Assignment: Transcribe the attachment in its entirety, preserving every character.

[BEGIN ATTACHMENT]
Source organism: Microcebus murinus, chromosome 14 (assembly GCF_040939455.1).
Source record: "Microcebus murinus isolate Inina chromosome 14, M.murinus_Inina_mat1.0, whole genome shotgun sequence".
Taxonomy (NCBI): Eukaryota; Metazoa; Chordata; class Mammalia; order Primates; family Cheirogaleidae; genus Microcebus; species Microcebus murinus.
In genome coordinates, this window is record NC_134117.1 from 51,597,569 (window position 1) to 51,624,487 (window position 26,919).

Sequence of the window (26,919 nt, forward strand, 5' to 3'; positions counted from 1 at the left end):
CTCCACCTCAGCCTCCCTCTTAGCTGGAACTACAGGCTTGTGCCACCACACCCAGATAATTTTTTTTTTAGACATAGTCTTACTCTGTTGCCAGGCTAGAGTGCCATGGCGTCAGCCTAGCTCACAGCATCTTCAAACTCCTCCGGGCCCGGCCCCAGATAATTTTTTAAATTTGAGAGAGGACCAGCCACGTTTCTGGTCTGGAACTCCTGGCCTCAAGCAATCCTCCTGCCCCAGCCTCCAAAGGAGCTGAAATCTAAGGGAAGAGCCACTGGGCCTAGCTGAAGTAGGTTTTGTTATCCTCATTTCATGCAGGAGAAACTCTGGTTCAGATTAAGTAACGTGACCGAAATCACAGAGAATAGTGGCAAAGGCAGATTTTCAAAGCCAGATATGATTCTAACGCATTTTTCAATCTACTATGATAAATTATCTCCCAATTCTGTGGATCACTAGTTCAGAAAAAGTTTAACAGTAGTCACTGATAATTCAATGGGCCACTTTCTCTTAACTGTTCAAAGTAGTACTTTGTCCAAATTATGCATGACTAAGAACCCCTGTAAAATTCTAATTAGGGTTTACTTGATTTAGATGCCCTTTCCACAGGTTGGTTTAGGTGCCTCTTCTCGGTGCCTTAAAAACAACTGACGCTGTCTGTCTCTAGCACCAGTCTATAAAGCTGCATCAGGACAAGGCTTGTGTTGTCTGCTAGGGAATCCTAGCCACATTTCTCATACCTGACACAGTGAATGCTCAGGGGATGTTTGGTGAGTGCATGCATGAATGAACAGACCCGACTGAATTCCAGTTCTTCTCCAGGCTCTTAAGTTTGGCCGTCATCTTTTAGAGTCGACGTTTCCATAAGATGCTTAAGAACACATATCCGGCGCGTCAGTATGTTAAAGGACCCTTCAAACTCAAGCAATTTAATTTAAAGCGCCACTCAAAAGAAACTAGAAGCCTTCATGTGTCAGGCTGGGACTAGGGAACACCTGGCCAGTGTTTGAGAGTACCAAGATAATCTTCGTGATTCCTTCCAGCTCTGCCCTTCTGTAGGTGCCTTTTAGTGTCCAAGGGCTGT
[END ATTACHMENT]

Source organism: Microcebus murinus, chromosome 14 (assembly GCF_040939455.1).
Source record: "Microcebus murinus isolate Inina chromosome 14, M.murinus_Inina_mat1.0, whole genome shotgun sequence".
Taxonomy (NCBI): Eukaryota; Metazoa; Chordata; class Mammalia; order Primates; family Cheirogaleidae; genus Microcebus; species Microcebus murinus.
In genome coordinates, this window is record NC_134117.1 from 51,597,569 (window position 1) to 51,624,487 (window position 26,919).

Sequence of the window (26,919 nt, forward strand, 5' to 3'; positions counted from 1 at the left end):
CTCCACCTCAGCCTCCCTCTTAGCTGGAACTACAGGCTTGTGCCACCACACCCAGATAATTTTTTTTTTAGACATAGTCTTACTCTGTTGCCAGGCTAGAGTGCCATGGCGTCAGCCTAGCTCACAGCATCTTCAAACTCCTCCGGGCCCGGCCCCAGATAATTTTTTAAATTTGAGAGAGGACCAGCCACGTTTCTGGTCTGGAACTCCTGGCCTCAAGCAATCCTCCTGCCCCAGCCTCCAAAGGAGCTGAAATCTAAGGGAAGAGCCACTGGGCCTAGCTGAAGTAGGTTTTGTTATCCTCATTTCATGCAGGAGAAACTCTGGTTCAGATTAAGTAACGTGACCGAAATCACAGAGAATAGTGGCAAAGGCAGATTTTCAAAGCCAGATATGATTCTAACGCATTTTTCAATCTACTATGATAAATTATCTCCCAATTCTGTGGATCACTAGTTCAGAAAAAGTTTAACAGTAGTCACTGATAATTCAATGGGCCACTTTCTCTTAACTGTTCAAAGTAGTACTTTGTCCAAATTATGCATGACTAAGAACCCCTGTAAAATTCTAATTAGGGTTTACTTGATTTAGATGCCCTTTCCACAGGTTGGTTTAGGTGCCTCTTCTCGGTGCCTTAAAAACAACTGACGCTGTCTGTCTCTAGCACCAGTCTATAAAGCTGCATCAGGACAAGGCTTGTGTTGTCTGCTAGGGAATCCTAGCCACATTTCTCATACCTGACACAGTGAATGCTCAGGGGATGTTTGGTGAGTGCATGCATGAATGAACAGACCCGACTGAATTCCAGTTCTTCTCCAGGCTCTTAAGTTTGGCCGTCATCTTTTAGAGTCGACGTTTCCATAAGATGCTTAAGAACACATATCCGGCGCGTCAGTATGTTAAAGGACCCTTCAAACTCAAGCAATTTAATTTAAAGCGCCACTCAAAAGAAACTAGAAGCCTTCATGTGTCAGGCTGGGACTAGGGAACACCTGGCCAGTGTTTGAGAGTACCAAGATAATCTTCGTGATTCCTTCCAGCTCTGCCCTTCTGTAGGTGCCTTTTAGTGTCCAAGGGCTGT